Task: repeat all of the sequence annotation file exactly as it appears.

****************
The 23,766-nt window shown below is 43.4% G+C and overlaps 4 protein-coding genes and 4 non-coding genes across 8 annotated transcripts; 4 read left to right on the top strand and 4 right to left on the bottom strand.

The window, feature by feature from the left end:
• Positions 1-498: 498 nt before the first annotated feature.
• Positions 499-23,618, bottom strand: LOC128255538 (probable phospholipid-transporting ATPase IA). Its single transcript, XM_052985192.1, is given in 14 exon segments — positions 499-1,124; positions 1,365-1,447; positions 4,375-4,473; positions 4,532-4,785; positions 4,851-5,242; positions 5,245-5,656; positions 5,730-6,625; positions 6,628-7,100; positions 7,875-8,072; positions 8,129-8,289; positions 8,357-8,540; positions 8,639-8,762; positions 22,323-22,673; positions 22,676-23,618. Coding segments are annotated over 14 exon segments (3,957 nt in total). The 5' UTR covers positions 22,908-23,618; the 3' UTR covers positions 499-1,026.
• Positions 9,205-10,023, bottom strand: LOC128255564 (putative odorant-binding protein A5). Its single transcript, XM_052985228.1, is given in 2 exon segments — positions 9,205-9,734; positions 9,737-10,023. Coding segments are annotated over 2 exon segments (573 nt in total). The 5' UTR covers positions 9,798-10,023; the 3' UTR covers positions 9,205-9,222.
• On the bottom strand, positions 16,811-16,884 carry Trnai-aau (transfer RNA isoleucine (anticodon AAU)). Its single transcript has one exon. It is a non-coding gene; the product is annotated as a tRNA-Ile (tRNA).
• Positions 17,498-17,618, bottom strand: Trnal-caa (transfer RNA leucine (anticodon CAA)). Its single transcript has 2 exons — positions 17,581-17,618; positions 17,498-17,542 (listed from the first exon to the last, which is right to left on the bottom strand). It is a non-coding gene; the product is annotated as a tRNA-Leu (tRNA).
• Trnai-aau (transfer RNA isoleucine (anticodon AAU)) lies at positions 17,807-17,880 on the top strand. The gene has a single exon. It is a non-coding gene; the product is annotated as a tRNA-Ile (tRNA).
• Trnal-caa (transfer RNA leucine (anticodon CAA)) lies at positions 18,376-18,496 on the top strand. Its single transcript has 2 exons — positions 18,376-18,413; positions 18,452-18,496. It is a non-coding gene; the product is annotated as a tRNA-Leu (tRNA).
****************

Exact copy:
The 23,766-nt window shown below is 43.4% G+C and overlaps 4 protein-coding genes and 4 non-coding genes across 8 annotated transcripts; 4 read left to right on the top strand and 4 right to left on the bottom strand.

The window, feature by feature from the left end:
• Positions 1-498: 498 nt before the first annotated feature.
• Positions 499-23,618, bottom strand: LOC128255538 (probable phospholipid-transporting ATPase IA). Its single transcript, XM_052985192.1, is given in 14 exon segments — positions 499-1,124; positions 1,365-1,447; positions 4,375-4,473; positions 4,532-4,785; positions 4,851-5,242; positions 5,245-5,656; positions 5,730-6,625; positions 6,628-7,100; positions 7,875-8,072; positions 8,129-8,289; positions 8,357-8,540; positions 8,639-8,762; positions 22,323-22,673; positions 22,676-23,618. Coding segments are annotated over 14 exon segments (3,957 nt in total). The 5' UTR covers positions 22,908-23,618; the 3' UTR covers positions 499-1,026.
• Positions 9,205-10,023, bottom strand: LOC128255564 (putative odorant-binding protein A5). Its single transcript, XM_052985228.1, is given in 2 exon segments — positions 9,205-9,734; positions 9,737-10,023. Coding segments are annotated over 2 exon segments (573 nt in total). The 5' UTR covers positions 9,798-10,023; the 3' UTR covers positions 9,205-9,222.
• On the bottom strand, positions 16,811-16,884 carry Trnai-aau (transfer RNA isoleucine (anticodon AAU)). Its single transcript has one exon. It is a non-coding gene; the product is annotated as a tRNA-Ile (tRNA).
• Positions 17,498-17,618, bottom strand: Trnal-caa (transfer RNA leucine (anticodon CAA)). Its single transcript has 2 exons — positions 17,581-17,618; positions 17,498-17,542 (listed from the first exon to the last, which is right to left on the bottom strand). It is a non-coding gene; the product is annotated as a tRNA-Leu (tRNA).
• Trnai-aau (transfer RNA isoleucine (anticodon AAU)) lies at positions 17,807-17,880 on the top strand. The gene has a single exon. It is a non-coding gene; the product is annotated as a tRNA-Ile (tRNA).
• Trnal-caa (transfer RNA leucine (anticodon CAA)) lies at positions 18,376-18,496 on the top strand. Its single transcript has 2 exons — positions 18,376-18,413; positions 18,452-18,496. It is a non-coding gene; the product is annotated as a tRNA-Leu (tRNA).